A much publicised judgment by the Employment Appeal Tribunal has recently concluded that the rate of holiday pay should include overtime.
Quite often, the rate of pay for holidays is calculated at the basic, contractual rate of pay.
Before all small employers throw up their hands in horror and possibly throw in the towel, several words of caution are in order.
The cases considered instances of employees working overtime so frequently that it was a settled pattern over a ‘sufficient period of time.’ In one case (there were actually 3 before the EAT concerning this issue) for example overtime appeared to be compulsory.
At first glance, as unpaid holiday pay would be classed as an unlawful deduction from wages, it would appear that most employers would be facing claims going back up to 6 years. The judge in this case, however, carefully redefined the time span for bringing claims, stating that any break of 3 months of more in making payments to the employee of this nature would be act as a barrier to bringing claims for payments due prior to the break. Thus a failure to include overtime for holiday over the Christmas period may be claimed within 3 months of the failure to pay, but going further back, a similar failure for a holiday in August would be ruled ‘out of time.’
It is yet another example for both employees and employers to keep their paperwork safe and up to date in order to protect their relevant interests, including contracts, procedures and pay slips/pay roll records. Reliance on memory, hearsay and that old chestnut ‘custom’ is notoriously unreliable and when pound notes start to appear in peoples’ eyes old loyalties tend to evaporate.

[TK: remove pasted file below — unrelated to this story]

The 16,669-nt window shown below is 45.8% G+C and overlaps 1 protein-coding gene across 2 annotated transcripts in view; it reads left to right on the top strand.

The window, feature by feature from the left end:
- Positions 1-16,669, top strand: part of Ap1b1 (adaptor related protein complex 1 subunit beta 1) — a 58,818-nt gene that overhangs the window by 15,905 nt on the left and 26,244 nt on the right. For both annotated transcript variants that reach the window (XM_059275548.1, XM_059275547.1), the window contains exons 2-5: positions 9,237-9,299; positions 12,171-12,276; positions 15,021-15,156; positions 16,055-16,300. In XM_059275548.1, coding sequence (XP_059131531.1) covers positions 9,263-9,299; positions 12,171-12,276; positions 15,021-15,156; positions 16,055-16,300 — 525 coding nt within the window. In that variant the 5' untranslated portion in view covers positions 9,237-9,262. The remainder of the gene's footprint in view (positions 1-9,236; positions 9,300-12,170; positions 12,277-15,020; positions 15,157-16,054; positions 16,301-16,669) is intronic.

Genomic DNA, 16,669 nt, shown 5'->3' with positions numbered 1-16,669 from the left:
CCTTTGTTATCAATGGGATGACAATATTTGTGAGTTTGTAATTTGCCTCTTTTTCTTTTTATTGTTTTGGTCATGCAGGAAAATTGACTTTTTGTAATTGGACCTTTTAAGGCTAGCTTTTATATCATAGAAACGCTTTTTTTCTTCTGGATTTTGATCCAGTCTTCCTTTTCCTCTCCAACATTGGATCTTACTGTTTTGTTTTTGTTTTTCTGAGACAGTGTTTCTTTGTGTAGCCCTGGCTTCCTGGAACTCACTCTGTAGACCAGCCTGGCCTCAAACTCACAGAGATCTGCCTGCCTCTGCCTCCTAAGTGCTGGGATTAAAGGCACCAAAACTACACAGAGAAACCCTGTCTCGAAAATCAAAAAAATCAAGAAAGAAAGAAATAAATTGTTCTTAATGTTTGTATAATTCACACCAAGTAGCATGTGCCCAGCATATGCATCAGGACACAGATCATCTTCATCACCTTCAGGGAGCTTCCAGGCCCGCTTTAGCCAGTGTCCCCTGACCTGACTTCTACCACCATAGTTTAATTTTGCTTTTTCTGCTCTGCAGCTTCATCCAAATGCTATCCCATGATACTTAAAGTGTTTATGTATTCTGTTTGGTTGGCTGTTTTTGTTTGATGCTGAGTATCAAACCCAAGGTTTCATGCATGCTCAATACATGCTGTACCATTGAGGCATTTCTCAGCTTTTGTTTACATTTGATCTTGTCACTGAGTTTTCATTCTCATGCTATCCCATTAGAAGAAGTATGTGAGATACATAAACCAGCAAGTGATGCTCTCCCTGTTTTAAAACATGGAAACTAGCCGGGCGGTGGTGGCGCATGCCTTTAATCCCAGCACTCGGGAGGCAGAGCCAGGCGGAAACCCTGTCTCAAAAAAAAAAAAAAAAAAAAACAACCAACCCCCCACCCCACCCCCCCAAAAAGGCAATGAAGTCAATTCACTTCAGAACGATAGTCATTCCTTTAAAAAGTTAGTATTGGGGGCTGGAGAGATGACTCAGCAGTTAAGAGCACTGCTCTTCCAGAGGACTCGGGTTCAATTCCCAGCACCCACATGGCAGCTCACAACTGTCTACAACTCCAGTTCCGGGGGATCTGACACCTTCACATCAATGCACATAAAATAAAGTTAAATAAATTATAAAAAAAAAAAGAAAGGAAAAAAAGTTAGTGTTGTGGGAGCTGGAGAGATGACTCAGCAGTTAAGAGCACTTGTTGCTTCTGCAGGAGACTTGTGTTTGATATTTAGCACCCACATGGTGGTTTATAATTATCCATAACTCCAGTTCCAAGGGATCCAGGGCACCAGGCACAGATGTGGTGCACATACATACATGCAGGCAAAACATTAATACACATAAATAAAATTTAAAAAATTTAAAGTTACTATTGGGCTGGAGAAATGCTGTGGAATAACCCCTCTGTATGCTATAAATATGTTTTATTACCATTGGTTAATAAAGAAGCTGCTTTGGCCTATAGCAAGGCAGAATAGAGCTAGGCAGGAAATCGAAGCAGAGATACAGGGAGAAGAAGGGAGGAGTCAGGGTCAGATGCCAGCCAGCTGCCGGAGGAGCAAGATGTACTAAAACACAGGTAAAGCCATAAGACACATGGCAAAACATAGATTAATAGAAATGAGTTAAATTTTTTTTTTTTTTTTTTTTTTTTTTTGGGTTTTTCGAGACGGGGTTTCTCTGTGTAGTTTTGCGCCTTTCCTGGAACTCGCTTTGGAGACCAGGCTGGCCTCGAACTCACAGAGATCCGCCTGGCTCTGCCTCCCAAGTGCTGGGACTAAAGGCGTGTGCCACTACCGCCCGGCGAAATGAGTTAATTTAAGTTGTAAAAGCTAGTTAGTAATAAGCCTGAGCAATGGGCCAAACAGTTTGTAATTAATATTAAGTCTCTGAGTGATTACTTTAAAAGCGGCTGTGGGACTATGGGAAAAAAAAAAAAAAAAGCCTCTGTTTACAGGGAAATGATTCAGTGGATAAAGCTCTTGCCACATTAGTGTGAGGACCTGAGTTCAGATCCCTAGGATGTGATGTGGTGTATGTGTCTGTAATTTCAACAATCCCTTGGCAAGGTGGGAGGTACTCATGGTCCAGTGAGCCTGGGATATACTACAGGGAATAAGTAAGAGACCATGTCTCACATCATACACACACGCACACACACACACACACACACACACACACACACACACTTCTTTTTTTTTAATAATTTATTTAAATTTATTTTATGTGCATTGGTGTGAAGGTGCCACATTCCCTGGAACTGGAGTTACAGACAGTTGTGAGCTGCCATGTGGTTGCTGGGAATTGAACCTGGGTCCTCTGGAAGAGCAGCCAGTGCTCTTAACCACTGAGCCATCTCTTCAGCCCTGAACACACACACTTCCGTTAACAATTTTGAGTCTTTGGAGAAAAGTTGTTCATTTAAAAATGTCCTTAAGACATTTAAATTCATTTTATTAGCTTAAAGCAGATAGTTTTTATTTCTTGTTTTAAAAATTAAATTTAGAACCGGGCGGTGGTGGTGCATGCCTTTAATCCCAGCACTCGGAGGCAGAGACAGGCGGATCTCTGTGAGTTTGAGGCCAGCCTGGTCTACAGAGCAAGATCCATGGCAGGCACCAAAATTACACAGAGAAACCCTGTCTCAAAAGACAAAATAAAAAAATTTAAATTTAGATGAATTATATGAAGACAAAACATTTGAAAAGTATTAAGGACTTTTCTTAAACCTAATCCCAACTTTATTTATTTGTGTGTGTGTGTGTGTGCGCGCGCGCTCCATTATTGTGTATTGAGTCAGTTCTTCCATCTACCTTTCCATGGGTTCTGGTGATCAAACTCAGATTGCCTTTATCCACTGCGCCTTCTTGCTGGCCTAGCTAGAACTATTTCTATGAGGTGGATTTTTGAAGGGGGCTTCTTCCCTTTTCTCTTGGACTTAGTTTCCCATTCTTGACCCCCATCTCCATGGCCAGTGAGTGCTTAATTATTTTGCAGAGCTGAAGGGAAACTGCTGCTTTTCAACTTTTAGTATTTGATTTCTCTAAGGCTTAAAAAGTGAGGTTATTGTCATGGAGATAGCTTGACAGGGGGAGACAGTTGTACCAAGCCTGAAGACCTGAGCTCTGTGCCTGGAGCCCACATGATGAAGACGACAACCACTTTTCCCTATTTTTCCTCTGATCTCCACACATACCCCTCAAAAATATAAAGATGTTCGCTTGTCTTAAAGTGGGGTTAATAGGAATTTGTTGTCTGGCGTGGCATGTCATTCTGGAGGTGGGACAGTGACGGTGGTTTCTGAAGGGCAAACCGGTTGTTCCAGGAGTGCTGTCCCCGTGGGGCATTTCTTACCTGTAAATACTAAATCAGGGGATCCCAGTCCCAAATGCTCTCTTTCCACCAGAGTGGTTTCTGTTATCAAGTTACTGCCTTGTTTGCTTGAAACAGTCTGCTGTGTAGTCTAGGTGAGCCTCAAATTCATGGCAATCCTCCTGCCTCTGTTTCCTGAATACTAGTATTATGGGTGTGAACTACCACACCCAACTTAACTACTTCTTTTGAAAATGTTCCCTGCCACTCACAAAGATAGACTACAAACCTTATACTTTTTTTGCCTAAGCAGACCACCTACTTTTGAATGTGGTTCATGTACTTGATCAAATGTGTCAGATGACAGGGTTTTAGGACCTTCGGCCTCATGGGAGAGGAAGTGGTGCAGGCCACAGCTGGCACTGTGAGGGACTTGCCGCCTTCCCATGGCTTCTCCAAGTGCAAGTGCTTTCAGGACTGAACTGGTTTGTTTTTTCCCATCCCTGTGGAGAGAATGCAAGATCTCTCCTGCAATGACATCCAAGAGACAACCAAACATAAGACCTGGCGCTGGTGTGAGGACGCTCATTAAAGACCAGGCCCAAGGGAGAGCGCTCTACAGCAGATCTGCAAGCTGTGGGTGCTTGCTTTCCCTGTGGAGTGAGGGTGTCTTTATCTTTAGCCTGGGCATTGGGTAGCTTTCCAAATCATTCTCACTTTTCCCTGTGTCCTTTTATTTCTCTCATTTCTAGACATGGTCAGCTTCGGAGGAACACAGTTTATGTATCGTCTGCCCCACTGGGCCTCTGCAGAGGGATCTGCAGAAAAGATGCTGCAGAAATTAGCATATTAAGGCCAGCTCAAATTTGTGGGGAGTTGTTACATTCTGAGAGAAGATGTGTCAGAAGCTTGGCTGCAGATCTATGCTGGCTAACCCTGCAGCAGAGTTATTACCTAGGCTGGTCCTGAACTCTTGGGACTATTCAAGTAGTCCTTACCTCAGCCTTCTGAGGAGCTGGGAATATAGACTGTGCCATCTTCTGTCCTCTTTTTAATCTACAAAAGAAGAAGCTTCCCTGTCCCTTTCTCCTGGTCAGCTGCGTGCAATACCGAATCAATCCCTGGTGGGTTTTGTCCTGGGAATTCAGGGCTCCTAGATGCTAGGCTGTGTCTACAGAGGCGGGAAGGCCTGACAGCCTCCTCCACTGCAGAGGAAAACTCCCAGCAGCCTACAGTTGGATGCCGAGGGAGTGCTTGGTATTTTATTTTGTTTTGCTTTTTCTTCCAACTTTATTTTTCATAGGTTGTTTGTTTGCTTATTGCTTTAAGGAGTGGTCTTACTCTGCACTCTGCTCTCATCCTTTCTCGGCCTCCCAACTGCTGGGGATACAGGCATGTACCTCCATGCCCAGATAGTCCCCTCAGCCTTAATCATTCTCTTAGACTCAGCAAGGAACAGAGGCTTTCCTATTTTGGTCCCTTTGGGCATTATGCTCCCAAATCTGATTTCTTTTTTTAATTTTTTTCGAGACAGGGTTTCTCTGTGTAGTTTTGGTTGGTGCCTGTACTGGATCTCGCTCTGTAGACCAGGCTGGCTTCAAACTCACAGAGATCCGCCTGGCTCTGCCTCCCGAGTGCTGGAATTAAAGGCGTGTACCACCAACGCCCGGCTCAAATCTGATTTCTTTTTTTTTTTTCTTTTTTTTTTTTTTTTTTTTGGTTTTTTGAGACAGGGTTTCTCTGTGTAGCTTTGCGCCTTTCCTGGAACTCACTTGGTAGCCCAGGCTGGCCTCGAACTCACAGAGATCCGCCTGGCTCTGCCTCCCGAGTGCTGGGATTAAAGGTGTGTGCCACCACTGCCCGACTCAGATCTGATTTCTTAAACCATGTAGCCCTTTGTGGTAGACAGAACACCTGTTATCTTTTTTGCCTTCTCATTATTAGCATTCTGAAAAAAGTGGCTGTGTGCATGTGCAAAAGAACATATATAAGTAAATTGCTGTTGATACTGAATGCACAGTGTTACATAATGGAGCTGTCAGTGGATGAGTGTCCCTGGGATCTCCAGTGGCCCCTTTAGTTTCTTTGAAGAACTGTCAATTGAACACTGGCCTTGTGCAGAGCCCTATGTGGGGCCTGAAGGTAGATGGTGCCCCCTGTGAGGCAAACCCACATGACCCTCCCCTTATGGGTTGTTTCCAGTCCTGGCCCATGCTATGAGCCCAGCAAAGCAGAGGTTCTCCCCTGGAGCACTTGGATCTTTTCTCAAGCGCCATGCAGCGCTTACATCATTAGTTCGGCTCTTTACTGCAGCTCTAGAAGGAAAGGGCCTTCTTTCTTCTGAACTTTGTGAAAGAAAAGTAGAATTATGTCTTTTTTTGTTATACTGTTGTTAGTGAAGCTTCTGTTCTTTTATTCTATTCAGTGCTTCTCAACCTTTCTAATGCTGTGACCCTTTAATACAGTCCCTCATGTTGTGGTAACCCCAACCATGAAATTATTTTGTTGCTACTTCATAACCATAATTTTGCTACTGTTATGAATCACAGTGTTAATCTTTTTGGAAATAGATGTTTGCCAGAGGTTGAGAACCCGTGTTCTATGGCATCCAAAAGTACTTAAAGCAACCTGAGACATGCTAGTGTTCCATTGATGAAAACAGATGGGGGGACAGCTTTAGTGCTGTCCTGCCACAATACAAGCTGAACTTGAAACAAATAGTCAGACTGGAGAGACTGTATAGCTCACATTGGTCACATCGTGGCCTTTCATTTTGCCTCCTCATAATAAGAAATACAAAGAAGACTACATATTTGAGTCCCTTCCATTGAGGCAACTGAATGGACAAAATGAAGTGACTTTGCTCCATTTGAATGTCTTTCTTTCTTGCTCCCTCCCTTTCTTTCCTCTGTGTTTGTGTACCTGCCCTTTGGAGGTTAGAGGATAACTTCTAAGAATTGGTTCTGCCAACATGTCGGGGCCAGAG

This decision is almost bound to be appealed to the Court of Appeal, if not then the Supreme Court and any litigation in this area would therefore be placed on hold pending a decision. A prudent employer, however, would be advised to make provision for overtime to be included in holiday pay going forward. As for employees, the other old adage at the moment that seems applicable is, ‘if you don’t ask, you don’t get.’
One issue left hanging for the moment is, if overtime is to be included in ‘normal’ pay for the purposes of holiday pay, it may also become even more widely accepted in calculations for a week’s pay when establishing redundancy and unfair dismissal payments. I again refer to the above paragraph concerning records.
For advice on employment law issues, contact Ian Clay at Robert Barber Solicitors on 0115 9552299 or firstname.lastname@example.org